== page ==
Marketing to the C-suite: How to get the attention of top executives
Today’s complex and highly integrated business environment often requires multiple stakeholders to take part in decision-making. The selection of a professional services provider such as an accounting firm is almost always a strategic decision made by a team of C-level and other top executives.
Of course, there are situations in which a single executive might overrule the team because circumstances warrant it. However, generally the team is involved in the process because each member has a unique expertise and perspective that benefits the firm and the team, providing valuable input to decision-making. Any accounting services marketer would be wise to appeal to the broader interests of the team and the executives who comprise it, not just an individual they perceive as having the most influence, such as a CEO. You never know who will be an influencer or make a referral.
The most direct route to the C-suite is often through their team and informal advisors.
Provide insight, not just information
One of the biggest mistakes marketers make is relying too heavily upon data to drive buyer decision-making. It is crucial to remember that data without context has little value. C-suite executives today are awash in information. They experience data overload on a daily basis. What they crave is insight. Knowledge imparted by the seller that makes information more understandable and relevant to the buyer’s specific situation has tremendous value and can set that seller apart from the competition.
It helps to get a head start by researching your prospect and their industry if you aren’t already familiar with them. C-suiters are way too busy to waste time answering what they consider to be stupid questions. They expect anyone looking to do business with them to already be familiar with their needs. If you don’t already know what threatens their industry or what their important priorities are, you haven’t done your homework. You can bet that your competitor who wins the business did theirs.
The C-suite buyer demands more
Today’s C-suiter has more challenges, more distractions and more options than ever before. With issues pressing them on all sides, priorities for the C-level executive can change rapidly, creating a ripple effect throughout their organization and the firms that support it. What once were top priorities for a C-suiter suddenly move to the back of the line. This may be disruptive to your marketing goals and plans, but it can also provide opportunities. It’s important for an accounting services marketer to be flexible and versatile in their approach. If you’ve experienced and understand the “hurry-up-and-wait” cycle, you can minimize its disruption and find ways to capitalize on it. Make sure your firm’s services and expertise are easy to comprehend and evaluate so when your turn comes, you can quickly take advantage of your time with the C-team and move to a close with confidence.
Don’t pitch — inform
Instead of simply pitching how great your firm and its services are (and what organization wouldn’t say its services are best?), provide original research and targeted solutions that address the specific challenges your prospects face. Simplify complex issues and provide helpful insights on topics to demonstrate your expertise and value.
Be aware there is a difference between issues and topics as you look for ways to provide valuable insights to prospects. Issues are broad, industry-wide challenges that can require ongoing and evolving efforts to address them. Examples might be “changing federal tax regulations” and “financial data cybersecurity.” Topics are narrow slices of these larger issues. For example, “reporting and regulatory compliance” and “the importance of financial data center firewalls.”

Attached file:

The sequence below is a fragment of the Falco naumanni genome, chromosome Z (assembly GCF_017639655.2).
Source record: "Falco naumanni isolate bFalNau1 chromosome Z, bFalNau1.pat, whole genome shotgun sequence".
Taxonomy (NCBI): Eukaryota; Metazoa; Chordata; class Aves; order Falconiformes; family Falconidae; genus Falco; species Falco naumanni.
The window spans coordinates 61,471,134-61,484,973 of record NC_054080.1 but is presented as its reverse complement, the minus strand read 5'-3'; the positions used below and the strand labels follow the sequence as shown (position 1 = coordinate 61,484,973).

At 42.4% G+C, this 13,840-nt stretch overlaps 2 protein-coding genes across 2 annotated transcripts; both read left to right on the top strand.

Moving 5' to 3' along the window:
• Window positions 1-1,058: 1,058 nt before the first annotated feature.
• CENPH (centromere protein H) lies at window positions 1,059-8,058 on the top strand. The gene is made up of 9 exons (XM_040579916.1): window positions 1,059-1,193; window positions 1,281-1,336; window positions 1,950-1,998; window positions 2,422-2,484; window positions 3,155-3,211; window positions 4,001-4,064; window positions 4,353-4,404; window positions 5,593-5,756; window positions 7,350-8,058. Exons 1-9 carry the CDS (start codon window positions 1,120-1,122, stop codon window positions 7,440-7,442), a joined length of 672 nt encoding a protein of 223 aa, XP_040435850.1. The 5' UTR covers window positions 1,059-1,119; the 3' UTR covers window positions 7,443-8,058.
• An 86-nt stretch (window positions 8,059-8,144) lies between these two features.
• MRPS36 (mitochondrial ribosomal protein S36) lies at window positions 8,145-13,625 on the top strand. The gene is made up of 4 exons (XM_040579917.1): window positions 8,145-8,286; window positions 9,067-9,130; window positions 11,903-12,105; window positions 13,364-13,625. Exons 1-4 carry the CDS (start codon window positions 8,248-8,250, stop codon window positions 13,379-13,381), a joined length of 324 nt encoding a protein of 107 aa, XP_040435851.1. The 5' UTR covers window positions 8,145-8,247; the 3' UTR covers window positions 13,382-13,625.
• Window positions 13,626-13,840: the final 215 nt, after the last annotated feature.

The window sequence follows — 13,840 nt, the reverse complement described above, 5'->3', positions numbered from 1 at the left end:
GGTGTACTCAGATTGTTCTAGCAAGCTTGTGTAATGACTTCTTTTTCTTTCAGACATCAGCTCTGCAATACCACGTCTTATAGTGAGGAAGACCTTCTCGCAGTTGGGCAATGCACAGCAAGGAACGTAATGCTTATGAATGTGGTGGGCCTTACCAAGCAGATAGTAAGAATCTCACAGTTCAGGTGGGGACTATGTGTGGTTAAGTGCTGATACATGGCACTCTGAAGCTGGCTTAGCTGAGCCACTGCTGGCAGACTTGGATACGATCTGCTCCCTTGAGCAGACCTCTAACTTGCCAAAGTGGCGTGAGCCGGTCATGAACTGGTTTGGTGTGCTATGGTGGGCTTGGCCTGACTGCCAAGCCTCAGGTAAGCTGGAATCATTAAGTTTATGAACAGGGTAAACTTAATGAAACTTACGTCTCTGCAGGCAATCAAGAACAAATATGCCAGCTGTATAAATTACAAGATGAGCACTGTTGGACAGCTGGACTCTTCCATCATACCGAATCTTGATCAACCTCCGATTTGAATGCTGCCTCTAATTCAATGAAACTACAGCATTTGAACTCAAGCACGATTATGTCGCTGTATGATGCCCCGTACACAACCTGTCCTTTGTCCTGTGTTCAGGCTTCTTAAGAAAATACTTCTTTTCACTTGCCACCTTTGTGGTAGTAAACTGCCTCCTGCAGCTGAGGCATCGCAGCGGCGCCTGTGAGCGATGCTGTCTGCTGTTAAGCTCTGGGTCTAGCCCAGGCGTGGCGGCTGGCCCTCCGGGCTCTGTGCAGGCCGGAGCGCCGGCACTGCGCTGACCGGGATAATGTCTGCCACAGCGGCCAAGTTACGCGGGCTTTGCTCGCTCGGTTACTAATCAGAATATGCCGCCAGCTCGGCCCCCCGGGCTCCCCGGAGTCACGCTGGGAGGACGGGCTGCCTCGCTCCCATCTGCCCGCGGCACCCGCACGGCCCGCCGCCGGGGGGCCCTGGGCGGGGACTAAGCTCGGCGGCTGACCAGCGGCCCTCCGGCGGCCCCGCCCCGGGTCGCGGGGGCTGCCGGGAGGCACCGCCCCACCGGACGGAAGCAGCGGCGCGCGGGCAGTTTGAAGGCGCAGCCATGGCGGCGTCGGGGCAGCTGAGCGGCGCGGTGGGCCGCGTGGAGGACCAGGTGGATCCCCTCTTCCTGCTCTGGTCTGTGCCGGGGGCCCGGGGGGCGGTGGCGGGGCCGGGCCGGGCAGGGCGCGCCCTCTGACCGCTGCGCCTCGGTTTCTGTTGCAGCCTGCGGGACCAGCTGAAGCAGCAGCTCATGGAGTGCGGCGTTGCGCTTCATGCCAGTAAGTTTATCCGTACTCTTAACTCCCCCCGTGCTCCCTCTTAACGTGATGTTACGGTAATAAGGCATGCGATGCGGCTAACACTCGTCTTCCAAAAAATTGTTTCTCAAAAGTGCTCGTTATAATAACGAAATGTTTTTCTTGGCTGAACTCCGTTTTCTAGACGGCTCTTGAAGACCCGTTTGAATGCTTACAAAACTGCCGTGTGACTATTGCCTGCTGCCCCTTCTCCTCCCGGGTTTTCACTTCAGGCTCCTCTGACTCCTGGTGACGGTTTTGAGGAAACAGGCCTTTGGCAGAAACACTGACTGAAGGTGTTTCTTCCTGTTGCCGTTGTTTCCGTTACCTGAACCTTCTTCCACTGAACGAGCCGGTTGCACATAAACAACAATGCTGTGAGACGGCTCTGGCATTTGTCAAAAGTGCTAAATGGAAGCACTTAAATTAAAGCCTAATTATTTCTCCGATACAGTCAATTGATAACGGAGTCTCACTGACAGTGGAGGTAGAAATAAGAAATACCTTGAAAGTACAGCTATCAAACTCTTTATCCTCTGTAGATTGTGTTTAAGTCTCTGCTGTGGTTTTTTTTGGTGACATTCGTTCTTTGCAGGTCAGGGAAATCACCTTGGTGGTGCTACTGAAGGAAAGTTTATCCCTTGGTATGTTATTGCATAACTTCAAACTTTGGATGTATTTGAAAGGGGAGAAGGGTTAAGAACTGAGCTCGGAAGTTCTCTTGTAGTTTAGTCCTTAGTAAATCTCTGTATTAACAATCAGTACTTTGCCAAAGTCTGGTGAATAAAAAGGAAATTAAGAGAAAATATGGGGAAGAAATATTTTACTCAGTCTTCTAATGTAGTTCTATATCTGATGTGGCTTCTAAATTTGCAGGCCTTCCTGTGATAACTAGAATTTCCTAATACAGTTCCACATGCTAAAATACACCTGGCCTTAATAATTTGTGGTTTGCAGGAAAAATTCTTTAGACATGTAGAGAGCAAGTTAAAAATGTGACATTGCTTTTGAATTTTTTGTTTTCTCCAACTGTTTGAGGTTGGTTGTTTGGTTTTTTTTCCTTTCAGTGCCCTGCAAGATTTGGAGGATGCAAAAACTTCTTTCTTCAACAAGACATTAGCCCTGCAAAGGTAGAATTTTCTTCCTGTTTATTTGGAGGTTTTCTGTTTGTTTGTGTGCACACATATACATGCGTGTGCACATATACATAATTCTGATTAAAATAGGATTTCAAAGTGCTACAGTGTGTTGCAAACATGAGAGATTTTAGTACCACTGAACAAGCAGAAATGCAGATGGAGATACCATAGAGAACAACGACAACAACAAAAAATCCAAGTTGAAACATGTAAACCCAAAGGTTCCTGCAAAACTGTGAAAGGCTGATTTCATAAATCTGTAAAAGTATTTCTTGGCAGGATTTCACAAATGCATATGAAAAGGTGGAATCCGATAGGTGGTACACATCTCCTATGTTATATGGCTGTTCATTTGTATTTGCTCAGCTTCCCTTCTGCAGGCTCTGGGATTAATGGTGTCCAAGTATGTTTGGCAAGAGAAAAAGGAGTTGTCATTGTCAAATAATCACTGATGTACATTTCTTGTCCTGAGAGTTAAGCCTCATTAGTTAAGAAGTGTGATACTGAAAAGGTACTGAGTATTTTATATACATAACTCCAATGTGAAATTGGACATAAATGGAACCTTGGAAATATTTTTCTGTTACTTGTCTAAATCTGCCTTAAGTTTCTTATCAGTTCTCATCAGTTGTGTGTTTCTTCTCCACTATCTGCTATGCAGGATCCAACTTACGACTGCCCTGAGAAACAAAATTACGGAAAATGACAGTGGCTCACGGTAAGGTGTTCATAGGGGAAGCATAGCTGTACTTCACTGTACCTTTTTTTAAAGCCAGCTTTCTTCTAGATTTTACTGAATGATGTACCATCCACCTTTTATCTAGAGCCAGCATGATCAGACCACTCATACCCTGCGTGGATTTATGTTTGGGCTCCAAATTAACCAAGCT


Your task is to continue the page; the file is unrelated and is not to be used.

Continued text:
Whatever issues and topics you choose to demonstrate your expertise, make sure they are acutely relevant to your target audience of C-suite executives and are problems your firm is unquestionably ready to address. This will require a content strategy to maintain visibility throughout the buyer’s journey and keep their interest. Choose topics that are appropriate at each stage of the buyer’s journey so you’ll have relevant touchpoints along the way to encourage engagement by the buyer.
Digital channels dominate
Today’s C-suite executives are a technologically savvy lot. In Hinge’s recent study of B2B professional services buyers, we found that approximately 70 percent of pre-purchase research and vendor evaluation was done on digital platforms: online search, blogs, webinars, podcasts and social media are some of the most common ones. Articles, research reports and executive guides are freely shared among buyers’ teams and often find their way up to the C-suiters from lower-level executives.
Of course, traditional executive networking and face-to-face contact are still effective in many industries. But there is no question that digital dominates the buyer’s journey today with the rapid rise of a wireless workforce, increased use of mobile devices and the ubiquity of the cloud.
Marketing to C-suite executives requires great effort, but it can provide even greater reward. It all boils down to this: Do your homework, provide insights and solutions to issues and topics that are near and dear to their hearts, don’t waste their time with pitches, and nurture them along the buyer’s journey with valuable, relevant content that will cause them to engage with you and be eager to start a relationship that they are confident will benefit their organization. Do this and you will have a competitive advantage that will be hard to beat.